|About the Book|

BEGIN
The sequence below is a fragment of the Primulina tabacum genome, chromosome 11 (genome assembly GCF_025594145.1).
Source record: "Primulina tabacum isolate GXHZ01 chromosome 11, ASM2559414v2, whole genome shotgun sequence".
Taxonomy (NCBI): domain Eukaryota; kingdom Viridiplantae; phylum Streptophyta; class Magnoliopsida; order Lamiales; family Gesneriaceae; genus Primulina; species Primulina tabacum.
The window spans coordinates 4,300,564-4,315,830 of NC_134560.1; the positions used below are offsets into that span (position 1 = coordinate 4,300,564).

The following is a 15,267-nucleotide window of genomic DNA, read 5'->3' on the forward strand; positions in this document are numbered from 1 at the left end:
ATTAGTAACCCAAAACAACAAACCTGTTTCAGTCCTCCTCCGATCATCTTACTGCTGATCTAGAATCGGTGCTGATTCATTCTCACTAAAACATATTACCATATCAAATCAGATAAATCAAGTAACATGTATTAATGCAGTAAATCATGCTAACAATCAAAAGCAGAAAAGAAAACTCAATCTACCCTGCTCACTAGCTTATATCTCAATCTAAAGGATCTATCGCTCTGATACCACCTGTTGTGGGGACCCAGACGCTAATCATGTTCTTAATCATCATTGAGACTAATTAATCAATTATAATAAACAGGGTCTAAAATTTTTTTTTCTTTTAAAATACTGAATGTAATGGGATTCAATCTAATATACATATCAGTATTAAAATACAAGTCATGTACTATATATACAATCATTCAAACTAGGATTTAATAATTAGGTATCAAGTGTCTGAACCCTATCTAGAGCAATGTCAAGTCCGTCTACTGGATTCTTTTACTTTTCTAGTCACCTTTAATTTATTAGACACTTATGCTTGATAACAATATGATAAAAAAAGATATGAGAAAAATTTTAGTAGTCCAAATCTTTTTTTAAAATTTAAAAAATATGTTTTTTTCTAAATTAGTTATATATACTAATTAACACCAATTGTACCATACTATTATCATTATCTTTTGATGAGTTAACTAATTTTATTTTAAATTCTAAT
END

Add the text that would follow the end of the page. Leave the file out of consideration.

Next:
I always wished that Paulo Coehlo was my uncle so that I could call him ‘Papa Coelho’ and sit at his knee while he smoked his pipe. I think that he would be delightfully eccentric, and given to saying things like ‘Suffering, if confronted without fear, is the great passport to freedom.’ So, true, Papa Coelho. So true.If he was my uncle, though, I might not tell him that I thought The Alchemist was tripe, and that most of his books carry too much philosophizing and not enough narrative. But in The Witch of Portobello, he achieves what others have tried so hard to do and failed so miserably at (I’m looking at you, Marilynne Robinson). There was such a fine balance between story and lesson that I was never bored by the one nor overwhelmed by the other.The narrator of the story tells us right off that he’s not going to try to write a straight-up biography, but that in the interests of objectivity (of a sort), he’s just going to put down verbatim the interviews he conducted on the subject of the alleged ‘witch.’ From the journalist who fell in love with her to the woman who felt betrayed by her, from birth mother to adoptive mother, from teacher to student, are all given a chance to tell how Athena, born Sherine and sometimes called Hagia Sofia, messed them over. Each one recounts how she waltzed into their lives with that restless spirit and those grey eyes, and began throwing around the carefully-arranged furniture (metaphorically speaking). And then she died.Even though I kind of rolled my eyes for the first few pages and though, ‘Damn, another one of these,’ and even though nothing really happened in the way of a plot (Athena travelled here, learned this lesson in this way, travelled there, learned that lesson), I found myself sucked in. I would be on the Stairmaster, book in hand, and look down to realize that I’d climbed twenty floors without noticing. There was something strangely compelling about Athena, and being told her story from everyone’s perspective but hers made her into this mysterious goddess figure, a myth that she simultaneously upheld and debunked at every turn.I’m usually very much not in to books that try to refine my soul (it has been suggested that this is because I lack said soul), particularly because the message usually gets in the way of the medium. But somehow with this book I found myself yelling, ‘Yes! Yes! I will dance against the rhythm, dammit!’ and casting off the shackles of this dark world (ok, really I just tapped my finger against my lip, murmured, ‘Interesting,’ and promised myself I’d think more deeply about it later, but you get the gist).In short, though the dialogue stumbled at times and each of the narrators spoke with pretty much the same voice, this book was a pleasure to read…which means I didn’t suffer…which means I don’t have my passport to freedom! Oh, Papa Coelho, if only you were here now. I’m so confused.